Saturday, July 06, 2013

A Drive-In Once Across from Union Station? It's True!

Matchbook Cover from the Red Circle Food Shop

Imagine my surprise when I discovered that an Art Deco styled drive in once sat right across from Union Station.  Who would have though that land values and urban density would allow that to exist?  Well, construction began on the Red Circle Food Shop on February 25, 1937 - it was located on the northwest corner of Massachusetts Avenue and North Capitol Street, NW.  The unique round design provided both counter service inside, and curbside service for automobiles on a large rear parking lot.  It was designed by architect E. Burton Corning and built at a total cost of $24,450.   

Photographs and plans appeared in the March 1938 edition of Building News, seen here.  Its unique design of duel service meant that one kitchen was located on the ground floor, and a smaller one in a basement.  "The circular plan, says the architect, is the result of an attempt to 'get something different from the ordinary run of drive-in restaurants and at the same time keep the cost comparable" (Building News).  The angular size of the lot also played an important role in the circular design, and in fact, the building located there today follows this same curvature - the National Guard memorial Building (built 1990).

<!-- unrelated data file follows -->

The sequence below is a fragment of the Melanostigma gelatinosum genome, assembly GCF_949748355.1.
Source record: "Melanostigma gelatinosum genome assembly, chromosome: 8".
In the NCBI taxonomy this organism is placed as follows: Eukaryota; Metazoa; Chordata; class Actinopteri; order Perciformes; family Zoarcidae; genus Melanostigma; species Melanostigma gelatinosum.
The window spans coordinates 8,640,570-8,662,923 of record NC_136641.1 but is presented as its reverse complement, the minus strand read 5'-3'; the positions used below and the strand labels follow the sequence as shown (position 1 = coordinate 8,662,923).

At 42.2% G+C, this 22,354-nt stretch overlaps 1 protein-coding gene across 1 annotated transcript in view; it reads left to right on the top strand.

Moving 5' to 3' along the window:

The plan allowed for a small serving area, and a cashier that was able to handle transactions from both interior counter patrons, and those seated in their car.  Waiters entered one side, pick up their orders, pass
the cashier, and exit ont he other wide in a continual loop.  The exterior was clad in enameled red panels, lending a visual to the name Red Circle Food Shop.  A neon sign sat on top the roof, whose soffit concealed spot lights illuminating the chrome and enamel walls.  It was noted that the entire structure had year-round air conditioning.

It certainly is more interestigng than the bland food court now located on the lower level of Union Station, and would have been a fun place to catch a meal, waiting for a delayed train.    

Table service was handled from the swinging door at the right; windows were covered with flesh colored mirrors.
Dining room looking toward the cashier booth and entrance doorway. 
         Copyright Paul K. Williams

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